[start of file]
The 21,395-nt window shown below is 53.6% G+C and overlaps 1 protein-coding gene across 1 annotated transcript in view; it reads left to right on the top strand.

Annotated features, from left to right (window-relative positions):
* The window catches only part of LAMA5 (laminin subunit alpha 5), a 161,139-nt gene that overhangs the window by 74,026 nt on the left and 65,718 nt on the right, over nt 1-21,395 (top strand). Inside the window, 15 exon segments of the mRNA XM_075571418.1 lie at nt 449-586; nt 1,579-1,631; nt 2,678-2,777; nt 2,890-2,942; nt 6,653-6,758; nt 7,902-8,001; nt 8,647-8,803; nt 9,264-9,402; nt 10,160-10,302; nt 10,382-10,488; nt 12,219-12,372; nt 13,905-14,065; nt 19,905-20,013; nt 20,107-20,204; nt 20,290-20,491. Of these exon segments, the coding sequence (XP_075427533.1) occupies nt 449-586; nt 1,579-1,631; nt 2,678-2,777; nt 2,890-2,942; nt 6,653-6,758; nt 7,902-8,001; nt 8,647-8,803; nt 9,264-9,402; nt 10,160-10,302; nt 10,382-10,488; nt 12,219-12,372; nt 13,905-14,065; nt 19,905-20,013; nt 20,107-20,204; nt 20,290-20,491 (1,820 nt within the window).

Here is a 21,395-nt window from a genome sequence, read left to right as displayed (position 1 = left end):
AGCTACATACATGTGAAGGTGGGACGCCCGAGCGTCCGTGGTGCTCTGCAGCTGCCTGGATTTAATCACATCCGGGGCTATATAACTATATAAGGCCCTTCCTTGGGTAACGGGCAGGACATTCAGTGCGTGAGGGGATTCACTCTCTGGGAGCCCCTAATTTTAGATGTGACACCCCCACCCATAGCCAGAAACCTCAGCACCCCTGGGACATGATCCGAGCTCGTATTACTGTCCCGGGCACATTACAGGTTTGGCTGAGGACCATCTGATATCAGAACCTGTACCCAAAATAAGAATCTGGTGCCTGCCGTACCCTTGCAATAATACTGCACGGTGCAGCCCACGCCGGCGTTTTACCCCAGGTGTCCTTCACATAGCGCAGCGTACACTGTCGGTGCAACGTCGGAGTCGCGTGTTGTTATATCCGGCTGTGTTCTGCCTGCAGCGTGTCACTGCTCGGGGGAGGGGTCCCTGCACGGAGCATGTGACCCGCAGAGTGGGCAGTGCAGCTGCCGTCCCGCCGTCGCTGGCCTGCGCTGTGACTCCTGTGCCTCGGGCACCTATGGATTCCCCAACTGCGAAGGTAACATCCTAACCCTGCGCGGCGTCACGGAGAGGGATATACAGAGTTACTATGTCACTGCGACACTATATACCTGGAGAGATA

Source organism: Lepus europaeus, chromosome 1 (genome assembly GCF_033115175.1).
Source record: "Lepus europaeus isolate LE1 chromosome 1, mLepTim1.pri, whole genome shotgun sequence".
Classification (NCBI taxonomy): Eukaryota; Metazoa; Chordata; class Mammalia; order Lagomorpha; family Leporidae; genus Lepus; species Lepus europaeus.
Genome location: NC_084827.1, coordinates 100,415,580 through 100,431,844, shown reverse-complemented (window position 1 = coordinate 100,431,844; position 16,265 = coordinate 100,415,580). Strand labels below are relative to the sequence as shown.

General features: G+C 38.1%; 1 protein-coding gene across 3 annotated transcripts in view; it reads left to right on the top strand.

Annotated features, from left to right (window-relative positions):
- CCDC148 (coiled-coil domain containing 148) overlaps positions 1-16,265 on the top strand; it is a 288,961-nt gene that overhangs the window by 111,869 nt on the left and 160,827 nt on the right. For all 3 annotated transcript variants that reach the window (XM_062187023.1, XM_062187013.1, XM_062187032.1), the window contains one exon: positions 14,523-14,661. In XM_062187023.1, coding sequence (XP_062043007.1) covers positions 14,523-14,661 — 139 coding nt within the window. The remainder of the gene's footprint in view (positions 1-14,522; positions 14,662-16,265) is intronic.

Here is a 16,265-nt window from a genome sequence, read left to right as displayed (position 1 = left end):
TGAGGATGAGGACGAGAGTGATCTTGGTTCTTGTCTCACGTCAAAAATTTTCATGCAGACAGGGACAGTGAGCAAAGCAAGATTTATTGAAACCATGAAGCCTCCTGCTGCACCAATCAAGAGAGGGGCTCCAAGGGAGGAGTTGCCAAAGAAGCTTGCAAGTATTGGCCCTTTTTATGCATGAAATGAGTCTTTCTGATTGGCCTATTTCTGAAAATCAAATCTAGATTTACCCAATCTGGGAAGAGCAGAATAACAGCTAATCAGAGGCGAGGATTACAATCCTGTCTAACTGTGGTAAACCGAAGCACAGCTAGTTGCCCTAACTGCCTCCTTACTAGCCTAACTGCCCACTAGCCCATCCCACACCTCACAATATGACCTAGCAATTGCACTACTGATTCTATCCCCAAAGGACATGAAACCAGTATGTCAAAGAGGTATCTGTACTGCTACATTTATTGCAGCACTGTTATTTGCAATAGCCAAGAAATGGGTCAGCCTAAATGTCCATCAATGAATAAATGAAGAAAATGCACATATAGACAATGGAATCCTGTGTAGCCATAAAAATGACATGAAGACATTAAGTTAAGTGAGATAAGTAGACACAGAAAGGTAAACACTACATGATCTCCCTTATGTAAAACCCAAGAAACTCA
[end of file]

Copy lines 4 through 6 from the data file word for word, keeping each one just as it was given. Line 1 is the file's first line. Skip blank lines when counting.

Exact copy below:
Here is a 21,395-nt window from a genome sequence, read left to right as displayed (position 1 = left end):
AGCTACATACATGTGAAGGTGGGACGCCCGAGCGTCCGTGGTGCTCTGCAGCTGCCTGGATTTAATCACATCCGGGGCTATATAACTATATAAGGCCCTTCCTTGGGTAACGGGCAGGACATTCAGTGCGTGAGGGGATTCACTCTCTGGGAGCCCCTAATTTTAGATGTGACACCCCCACCCATAGCCAGAAACCTCAGCACCCCTGGGACATGATCCGAGCTCGTATTACTGTCCCGGGCACATTACAGGTTTGGCTGAGGACCATCTGATATCAGAACCTGTACCCAAAATAAGAATCTGGTGCCTGCCGTACCCTTGCAATAATACTGCACGGTGCAGCCCACGCCGGCGTTTTACCCCAGGTGTCCTTCACATAGCGCAGCGTACACTGTCGGTGCAACGTCGGAGTCGCGTGTTGTTATATCCGGCTGTGTTCTGCCTGCAGCGTGTCACTGCTCGGGGGAGGGGTCCCTGCACGGAGCATGTGACCCGCAGAGTGGGCAGTGCAGCTGCCGTCCCGCCGTCGCTGGCCTGCGCTGTGACTCCTGTGCCTCGGGCACCTATGGATTCCCCAACTGCGAAGGTAACATCCTAACCCTGCGCGGCGTCACGGAGAGGGATATACAGAGTTACTATGTCACTGCGACACTATATACCTGGAGAGATA

Source organism: Lepus europaeus, chromosome 1 (genome assembly GCF_033115175.1).